Why I’ll Never Run Another Goodreads Giveaway Again … Probably … Maybe

I’ve wanted to write about this for a while, so I’m emerging from my blogging peek-a-boo and publishing an actual post.

I could have just as easily titled it “That Time Winners Made Money off My Book but I Didn’t.”

I’m referring to winners of book giveaways who immediately sell the book on Amazon (or some other venue) without reading it first or leaving a review, which, although not required to win, is certainly the hope. Why enter a book giveaway if you’re not interested in the novel?

Of course, not all winners leave reviews. Maybe they never got around to reading the book. Maybe they didn’t like it and want to spare the author a bad review. No problem. Expecting everyone to review the book is unrealistic. I net about a 30% review response from giveaways, and from what I’ve read that tends to be the norm.

Hmm, that book looks familiar

The first time I discovered one of my giveaway paperbacks had been sold, I had a good laugh. It was shortly after Eating Bull’s release and I gave away 25 copies on Goodreads, at no small expense. The second time it happened I had a good grumble.

Incident number one involved a winner I’ll call “Bob.” Bob most likely never read the book, because within eight days a “used” copy of Eating Bull was shipped to one of my husband’s colleagues who’d purchased it on Amazon. “It was like new,” the colleague exclaimed.

Well, that’s because it was. An untouched book with a lovely inscription made out to “Bob.”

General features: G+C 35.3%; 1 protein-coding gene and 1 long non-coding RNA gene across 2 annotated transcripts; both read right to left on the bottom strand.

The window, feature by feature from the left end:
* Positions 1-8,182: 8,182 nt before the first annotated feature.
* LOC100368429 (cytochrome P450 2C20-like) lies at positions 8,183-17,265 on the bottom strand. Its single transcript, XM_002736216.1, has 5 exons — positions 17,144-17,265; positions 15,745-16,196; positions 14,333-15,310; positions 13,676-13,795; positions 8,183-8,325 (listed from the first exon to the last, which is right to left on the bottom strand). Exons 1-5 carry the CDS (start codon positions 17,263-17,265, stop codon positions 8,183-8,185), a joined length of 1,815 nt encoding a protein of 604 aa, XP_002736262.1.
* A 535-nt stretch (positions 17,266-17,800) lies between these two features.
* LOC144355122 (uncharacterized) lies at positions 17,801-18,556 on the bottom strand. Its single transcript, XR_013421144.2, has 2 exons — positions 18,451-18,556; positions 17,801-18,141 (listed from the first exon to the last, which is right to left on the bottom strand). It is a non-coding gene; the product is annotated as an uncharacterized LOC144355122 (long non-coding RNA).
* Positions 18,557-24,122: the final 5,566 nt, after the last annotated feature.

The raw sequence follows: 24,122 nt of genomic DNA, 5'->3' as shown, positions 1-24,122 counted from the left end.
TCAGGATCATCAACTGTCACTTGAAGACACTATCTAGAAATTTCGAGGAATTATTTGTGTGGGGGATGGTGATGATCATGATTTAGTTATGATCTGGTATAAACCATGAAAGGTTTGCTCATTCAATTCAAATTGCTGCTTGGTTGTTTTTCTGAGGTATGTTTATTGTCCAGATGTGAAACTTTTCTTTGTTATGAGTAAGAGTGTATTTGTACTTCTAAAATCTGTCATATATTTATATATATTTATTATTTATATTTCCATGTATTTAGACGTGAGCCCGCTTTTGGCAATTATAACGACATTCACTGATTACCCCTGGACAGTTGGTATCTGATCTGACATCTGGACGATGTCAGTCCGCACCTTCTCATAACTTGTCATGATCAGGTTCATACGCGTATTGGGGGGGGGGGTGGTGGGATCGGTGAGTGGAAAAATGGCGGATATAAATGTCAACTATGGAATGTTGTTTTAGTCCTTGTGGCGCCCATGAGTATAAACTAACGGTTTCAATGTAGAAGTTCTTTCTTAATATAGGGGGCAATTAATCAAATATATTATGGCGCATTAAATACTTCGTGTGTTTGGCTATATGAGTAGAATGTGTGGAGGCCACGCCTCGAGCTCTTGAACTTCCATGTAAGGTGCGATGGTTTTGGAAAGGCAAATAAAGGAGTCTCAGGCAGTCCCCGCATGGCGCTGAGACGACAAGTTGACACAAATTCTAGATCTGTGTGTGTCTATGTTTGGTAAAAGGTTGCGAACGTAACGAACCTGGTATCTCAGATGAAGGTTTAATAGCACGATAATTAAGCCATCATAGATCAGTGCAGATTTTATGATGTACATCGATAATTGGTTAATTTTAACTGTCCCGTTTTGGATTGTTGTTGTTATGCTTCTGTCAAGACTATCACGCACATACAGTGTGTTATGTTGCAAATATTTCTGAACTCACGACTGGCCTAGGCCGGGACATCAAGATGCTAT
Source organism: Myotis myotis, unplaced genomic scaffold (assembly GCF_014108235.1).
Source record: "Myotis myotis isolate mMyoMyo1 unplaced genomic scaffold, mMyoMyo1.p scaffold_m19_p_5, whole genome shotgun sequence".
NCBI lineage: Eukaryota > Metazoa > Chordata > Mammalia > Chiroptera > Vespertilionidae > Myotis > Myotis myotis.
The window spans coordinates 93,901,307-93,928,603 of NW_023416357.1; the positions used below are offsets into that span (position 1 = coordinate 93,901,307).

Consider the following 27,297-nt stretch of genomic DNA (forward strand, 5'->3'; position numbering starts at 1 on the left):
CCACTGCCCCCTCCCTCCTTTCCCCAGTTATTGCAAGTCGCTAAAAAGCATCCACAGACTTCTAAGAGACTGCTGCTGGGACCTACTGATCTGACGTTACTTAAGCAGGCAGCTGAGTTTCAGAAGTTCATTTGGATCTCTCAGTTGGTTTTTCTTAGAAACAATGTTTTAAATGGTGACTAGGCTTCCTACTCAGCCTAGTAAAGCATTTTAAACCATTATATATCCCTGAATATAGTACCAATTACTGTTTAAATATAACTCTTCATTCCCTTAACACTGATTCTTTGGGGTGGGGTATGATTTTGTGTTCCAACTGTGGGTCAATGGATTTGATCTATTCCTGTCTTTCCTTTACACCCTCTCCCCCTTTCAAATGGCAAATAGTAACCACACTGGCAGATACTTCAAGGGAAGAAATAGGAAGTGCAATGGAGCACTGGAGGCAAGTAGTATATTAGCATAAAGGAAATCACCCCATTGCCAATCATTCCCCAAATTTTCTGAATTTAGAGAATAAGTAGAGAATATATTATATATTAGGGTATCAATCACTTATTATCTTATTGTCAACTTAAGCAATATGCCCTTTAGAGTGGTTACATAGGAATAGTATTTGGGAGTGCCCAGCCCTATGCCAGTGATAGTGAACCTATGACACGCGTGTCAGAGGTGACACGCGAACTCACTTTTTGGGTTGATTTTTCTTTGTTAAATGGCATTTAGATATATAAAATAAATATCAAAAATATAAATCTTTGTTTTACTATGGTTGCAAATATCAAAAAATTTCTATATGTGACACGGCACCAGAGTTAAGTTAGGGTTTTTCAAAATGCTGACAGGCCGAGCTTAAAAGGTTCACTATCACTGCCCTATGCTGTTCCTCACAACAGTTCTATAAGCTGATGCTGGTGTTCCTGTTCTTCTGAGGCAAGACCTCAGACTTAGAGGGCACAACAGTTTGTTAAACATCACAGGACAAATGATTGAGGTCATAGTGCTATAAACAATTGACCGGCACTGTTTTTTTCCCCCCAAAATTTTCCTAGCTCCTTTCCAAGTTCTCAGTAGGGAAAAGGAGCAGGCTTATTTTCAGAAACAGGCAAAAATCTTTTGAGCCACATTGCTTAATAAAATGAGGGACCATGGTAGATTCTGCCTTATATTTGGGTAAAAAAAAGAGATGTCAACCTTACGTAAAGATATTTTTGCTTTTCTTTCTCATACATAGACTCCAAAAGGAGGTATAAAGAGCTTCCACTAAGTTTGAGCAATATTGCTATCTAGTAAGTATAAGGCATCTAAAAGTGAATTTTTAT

My husband and I chuckled over the incident, and I chalked it up as one of those what-can-you-do things. I wrote about it last January in a post whose purpose was, ironically enough, to announce another Goodreads Giveaway.

Why ironically? Because a few days after that giveaway ended, the same thing happened again: I noticed a “new” copy of Eating Bull selling on Amazon for a mere $6.99.

“Well, well,” I thought. “Isn’t that intriguing? How could a new copy sell so cheap?” With suspicion bells chiming in my brain, I clicked on the Buy button and ordered it.

Sure enough, only seven days after that giveaway ended, a spanking new copy of Eating Bull arrived in my mailbox, complete with my autograph (ooh, a signed copy!) and shipped from the same name and address of the winner who I’d just mailed the book to a week before. How she failed to notice the buyer’s name and the author’s name were one in the same is beyond me, not to mention the matching return address.

I must admit I again had a chuckle, but I was also annoyed. Not only had I paid my author’s cost for the book (plus S&H to mail it out to the winner), I also paid to buy it back. She made money from my book while I lost it.

Scammers Be Scamming

Scammers are everywhere. We all know that. No doubt there are people who enter endless book giveaways, whether it be Goodreads, Amazon, or some other source, and then immediately sell the book to make money.

An article about how Amazon is changing the way it sells books touches on this very thing (Amazon Made a Small Change to the Way It Sells Books. Publishers Are Terrified). In it, the author mentions that a rep from one of the big five publishers figured “third-party sellers might be selling some of the free promotional copies that publishers routinely send out to critics and bloggers.”

To be fair, winners have a right to do what they want with the book, and that includes selling it. The more hands it lands in the better. But a read and a review first would be nice, especially since by entering the contest they are suggesting an interest in the book.

I 💙 Goodreads

I’m not blaming Goodreads. It’s a wonderful site for readers and authors alike, and they were very supportive when I emailed them about the incidents. I love the site and will continue to use it.

I just won’t hold any more giveaways there.*

… Probably.

… … Maybe.

How do you feel about winners selling giveaway books without reading them first? Any authors out there who’ve had the same experience? Any readers who enter giveaways? If so, do you review the books you’ve won?